Air Guitar Nation (Alexandra Lipsitz, US, 2006). Considering the so-called sport of air guitar consists of one-minute spates of cheesy posturing by proudly self-identified poseurs whose musical chops (and instruments) are a figment of the imagination, mockumentarian Alexandra Lipsitz manages to squeeze plenty of drama, one-liners, self-importance, and rock 'n' roll chutzpah out of her spot-on material. Brooklyn actor David Jung in the kimonoed, Hello Kittybreastplated air guitarist guise of C-Diddy is the reason Air Guitar Nation is Asian and American: Lipsitz follows Jung as he hams his way into the US air guitar crown, doing battle with stubborn arch nemesis Björn Türoque (Nous Non PlusLes Sans Culottes bassist-vocalist Dan Crane), and then travels to Finland to compete in the world championship against Euros who take their air guitar very seriously. Seriously. Regardless, Jung is the real reason this doc rocks, guitar or no guitar. For his good humor, over-the-top buffoonery, and ready wisecracks, I give him at least a 5.8. (Kimberly Chun)
Sun/18, 7:15 p.m., 1000 Van Ness; March 24, 7:15 p.m., Camera 12 Cinemas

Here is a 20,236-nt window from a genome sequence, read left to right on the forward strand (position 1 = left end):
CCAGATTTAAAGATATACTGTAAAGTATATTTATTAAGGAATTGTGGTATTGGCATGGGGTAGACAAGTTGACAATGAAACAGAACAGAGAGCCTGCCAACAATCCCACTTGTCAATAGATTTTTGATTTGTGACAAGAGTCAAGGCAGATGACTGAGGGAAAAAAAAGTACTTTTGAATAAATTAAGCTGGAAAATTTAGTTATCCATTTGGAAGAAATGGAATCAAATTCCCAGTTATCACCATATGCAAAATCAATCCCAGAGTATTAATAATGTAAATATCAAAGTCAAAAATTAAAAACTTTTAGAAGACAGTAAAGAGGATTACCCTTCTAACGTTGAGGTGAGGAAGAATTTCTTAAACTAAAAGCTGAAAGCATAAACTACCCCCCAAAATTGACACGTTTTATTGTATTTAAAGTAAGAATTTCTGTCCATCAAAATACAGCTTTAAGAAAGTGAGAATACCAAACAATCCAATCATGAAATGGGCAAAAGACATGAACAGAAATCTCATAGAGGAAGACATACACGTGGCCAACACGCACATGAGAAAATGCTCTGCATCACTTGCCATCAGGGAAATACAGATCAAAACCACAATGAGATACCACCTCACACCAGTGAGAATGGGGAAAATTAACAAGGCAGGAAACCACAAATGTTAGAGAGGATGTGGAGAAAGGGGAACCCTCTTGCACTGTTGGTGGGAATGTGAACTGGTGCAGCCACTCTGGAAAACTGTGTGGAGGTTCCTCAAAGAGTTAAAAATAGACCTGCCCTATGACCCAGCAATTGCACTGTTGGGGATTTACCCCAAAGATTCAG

Do Over (Cheng Yu-Chieh, Taiwan, 2006). Hopefully, you've got a little room left in your heart for one more movie of interlocking stories with connections to each other that aren't immediately apparent (patent pending). Taiwanese director Cheng Yu-Chieh's first feature film follows the events in the lives of five people on New Year's Eve and New Year's Day as they spiral downward into compelling, if improbably concurrent, personal crises. You may leave the theater having forgotten a plot point or two, but you will certainly remember the satisfyingly disorienting fight scene shot from a behind-the-shoulder perspective, or the image of four people with their ears to a table listening for lottery numbers being announced in the room below. (Jason Shamai)
Mon/19, 6:45 p.m., 1000 Van Ness; March 23, 8:45 p.m., Pacific Film Archive; March 25, 4 p.m., Camera 12 Cinemas
The Great Happiness Space: Tales of an Osaka Love Thief (Jake Clennell, US, 2006). On any given night in downtown Osaka's neon jungle, one can see handsome young men uniformed in designer suits, their meticulous Rod Stewart shags in various shades of bottled blond incessantly chat up nearly every passing woman in sight. These would-be suitors are actually hosts, male drinking companions who are, as host club boss Issei explains, "in the business of selling dreams" to female clients with empty hearts and deep pockets. The sad irony that the majority of these women support themselves doing "night work," whether as hostesses themselves or prostitutes, is lost on neither director Jake Clennell nor his subjects, the employees and customers at popular host bar Rakkyo. The thoughtful candor with which the hosts and their regulars speak of their investment in "fake love" only underscores the financial and emotional costs demanded by such a fantasy.